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As bodies wash ashore in Colombo, Tamil families of the disappeared fear for their loved ones

Following a recent spate of bodies being washed up on the Colombo shoreline, Tamil families of the disappeared raised concerns that their loved ones may be amongst the dead as they continue to demand answers for enforced disappearances.

Immanuel Uthyachandra, head of the Association of the Families of the Disappeared in the Mannar District, told reporters that “reports of corpses floating in the sea and streams” had raised doubts as to whether the Sri Lankan security forces were killing prisoners in their custody and dumping their bodies “because the issue of the missing persons is going to be taken up seriously”.

Detailing how Sri Lankan security forces have launched a crackdown to arrest activists who have been part of anti-government protests in the South and even those who were amongst thousands that entered the presidential residence earlier this year, Uthyachandra questioned why their loved ones had still not been located.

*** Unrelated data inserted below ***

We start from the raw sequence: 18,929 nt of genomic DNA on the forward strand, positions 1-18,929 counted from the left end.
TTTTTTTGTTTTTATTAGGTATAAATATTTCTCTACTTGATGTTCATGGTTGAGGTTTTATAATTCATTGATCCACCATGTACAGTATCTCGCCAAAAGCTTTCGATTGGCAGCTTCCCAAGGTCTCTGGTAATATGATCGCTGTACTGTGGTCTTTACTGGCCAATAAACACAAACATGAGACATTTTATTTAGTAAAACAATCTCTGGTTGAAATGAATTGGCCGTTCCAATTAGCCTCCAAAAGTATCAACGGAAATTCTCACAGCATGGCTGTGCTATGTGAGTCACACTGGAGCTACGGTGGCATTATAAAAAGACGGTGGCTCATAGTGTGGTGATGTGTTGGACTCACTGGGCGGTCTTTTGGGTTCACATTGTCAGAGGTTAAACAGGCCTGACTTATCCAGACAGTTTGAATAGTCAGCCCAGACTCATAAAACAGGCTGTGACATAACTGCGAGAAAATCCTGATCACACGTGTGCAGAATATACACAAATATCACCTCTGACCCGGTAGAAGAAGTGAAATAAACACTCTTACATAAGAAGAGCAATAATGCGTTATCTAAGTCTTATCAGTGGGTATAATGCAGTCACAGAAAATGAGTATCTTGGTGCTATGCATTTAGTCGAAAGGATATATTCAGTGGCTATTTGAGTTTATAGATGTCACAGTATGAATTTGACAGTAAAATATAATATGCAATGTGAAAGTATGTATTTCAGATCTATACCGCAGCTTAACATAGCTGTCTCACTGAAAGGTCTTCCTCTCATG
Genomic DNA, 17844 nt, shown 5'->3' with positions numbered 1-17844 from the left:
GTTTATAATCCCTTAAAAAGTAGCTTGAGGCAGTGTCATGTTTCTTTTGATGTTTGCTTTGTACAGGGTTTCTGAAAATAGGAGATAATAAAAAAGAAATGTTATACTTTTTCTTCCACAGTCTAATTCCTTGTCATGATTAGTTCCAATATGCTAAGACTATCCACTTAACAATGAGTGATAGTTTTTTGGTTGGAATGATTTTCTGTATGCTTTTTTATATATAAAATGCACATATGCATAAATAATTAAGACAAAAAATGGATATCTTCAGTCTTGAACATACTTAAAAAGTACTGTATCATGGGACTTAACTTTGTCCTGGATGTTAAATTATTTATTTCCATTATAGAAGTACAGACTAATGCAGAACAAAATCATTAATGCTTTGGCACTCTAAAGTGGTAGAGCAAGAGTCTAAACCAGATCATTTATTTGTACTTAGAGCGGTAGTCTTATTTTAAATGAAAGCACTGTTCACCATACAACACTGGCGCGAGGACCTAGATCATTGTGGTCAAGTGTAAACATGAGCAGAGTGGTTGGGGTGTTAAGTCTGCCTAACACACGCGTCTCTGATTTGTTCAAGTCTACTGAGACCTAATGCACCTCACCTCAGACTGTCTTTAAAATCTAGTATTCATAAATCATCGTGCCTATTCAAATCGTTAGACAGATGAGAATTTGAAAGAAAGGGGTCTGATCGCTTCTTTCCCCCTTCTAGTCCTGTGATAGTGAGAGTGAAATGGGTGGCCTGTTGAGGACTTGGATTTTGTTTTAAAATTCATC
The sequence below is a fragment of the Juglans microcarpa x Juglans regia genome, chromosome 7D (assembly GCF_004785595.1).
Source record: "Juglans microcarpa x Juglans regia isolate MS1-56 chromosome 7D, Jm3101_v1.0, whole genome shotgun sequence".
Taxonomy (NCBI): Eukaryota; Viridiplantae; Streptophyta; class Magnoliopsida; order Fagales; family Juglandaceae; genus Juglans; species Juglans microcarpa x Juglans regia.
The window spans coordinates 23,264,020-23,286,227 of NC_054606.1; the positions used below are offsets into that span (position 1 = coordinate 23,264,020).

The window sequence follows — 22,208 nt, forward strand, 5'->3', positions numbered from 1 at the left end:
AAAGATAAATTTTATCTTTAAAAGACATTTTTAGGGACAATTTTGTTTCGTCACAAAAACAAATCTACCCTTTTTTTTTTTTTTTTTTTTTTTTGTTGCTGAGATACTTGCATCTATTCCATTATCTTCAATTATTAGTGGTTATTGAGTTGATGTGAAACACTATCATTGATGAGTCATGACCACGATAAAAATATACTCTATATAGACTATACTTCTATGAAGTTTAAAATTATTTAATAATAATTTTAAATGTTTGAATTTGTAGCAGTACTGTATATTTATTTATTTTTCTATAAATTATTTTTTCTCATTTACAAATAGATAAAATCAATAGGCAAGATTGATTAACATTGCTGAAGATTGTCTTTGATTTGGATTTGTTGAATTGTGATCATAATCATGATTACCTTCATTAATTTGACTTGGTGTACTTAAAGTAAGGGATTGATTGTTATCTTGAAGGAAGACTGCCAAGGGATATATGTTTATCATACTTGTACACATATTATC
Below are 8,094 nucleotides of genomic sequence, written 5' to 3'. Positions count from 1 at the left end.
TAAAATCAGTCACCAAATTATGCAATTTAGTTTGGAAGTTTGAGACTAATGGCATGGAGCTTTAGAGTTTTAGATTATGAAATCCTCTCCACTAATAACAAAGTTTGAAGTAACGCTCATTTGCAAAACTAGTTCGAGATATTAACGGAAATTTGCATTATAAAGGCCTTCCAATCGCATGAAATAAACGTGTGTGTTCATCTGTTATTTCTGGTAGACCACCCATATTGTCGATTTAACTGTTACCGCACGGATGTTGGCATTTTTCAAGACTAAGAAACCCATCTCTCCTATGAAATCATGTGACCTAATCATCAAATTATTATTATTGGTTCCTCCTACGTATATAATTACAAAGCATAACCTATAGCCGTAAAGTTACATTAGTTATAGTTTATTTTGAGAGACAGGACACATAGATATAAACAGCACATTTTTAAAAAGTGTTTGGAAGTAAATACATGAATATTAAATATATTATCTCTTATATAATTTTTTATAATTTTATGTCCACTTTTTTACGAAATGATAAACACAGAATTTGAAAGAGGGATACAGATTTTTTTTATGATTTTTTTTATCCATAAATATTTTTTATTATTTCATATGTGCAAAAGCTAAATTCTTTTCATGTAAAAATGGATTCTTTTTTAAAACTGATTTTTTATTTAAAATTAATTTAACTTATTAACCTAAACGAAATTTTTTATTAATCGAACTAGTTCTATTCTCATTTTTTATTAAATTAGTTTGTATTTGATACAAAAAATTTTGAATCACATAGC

“When the Sri Lanka police can search and catch those who used the president’s chair or bathroom… why can’t they find our children who were forcefully disappeared?”

“We have formally lodged complaints at the respective police stations over the disappearances of our children and have wandered from pillar to post in search of our them for the last 13 to 14 years. Why can’t they arrest the perpetrators?”

“With this inaction by the police, we strongly feel that the police, in collusion with the government, are killing people.”

Uthyachandra also highlighted the upcoming UN Human Rights Council session in September, where Sri Lanka will be discussed and called for more concerted action from member states.

“The world must see our tears and sorrows,” she said as she spoke of the number of family members who had died searching for their children.

“139 mothers and relatives of the disappeared have died since their children disappeared. For every relative who dies, a valuable and useful witness gets eliminated. If we happen to die tomorrow, our testimonies will also perish untraceable.”

“That is what this government wants.”

Speaking on the length of their protests, she concluded that “when we say 2000th day, it is not simply words.”

“This struggle has been going on for six years,” she added.

“Considering our legitimate fight to know the truth, the international community must intervene to give a solution for our struggle we have forged ahead for 2000 days now. Unfortunately, so far, the international community has not given any decision other than the lip service.”

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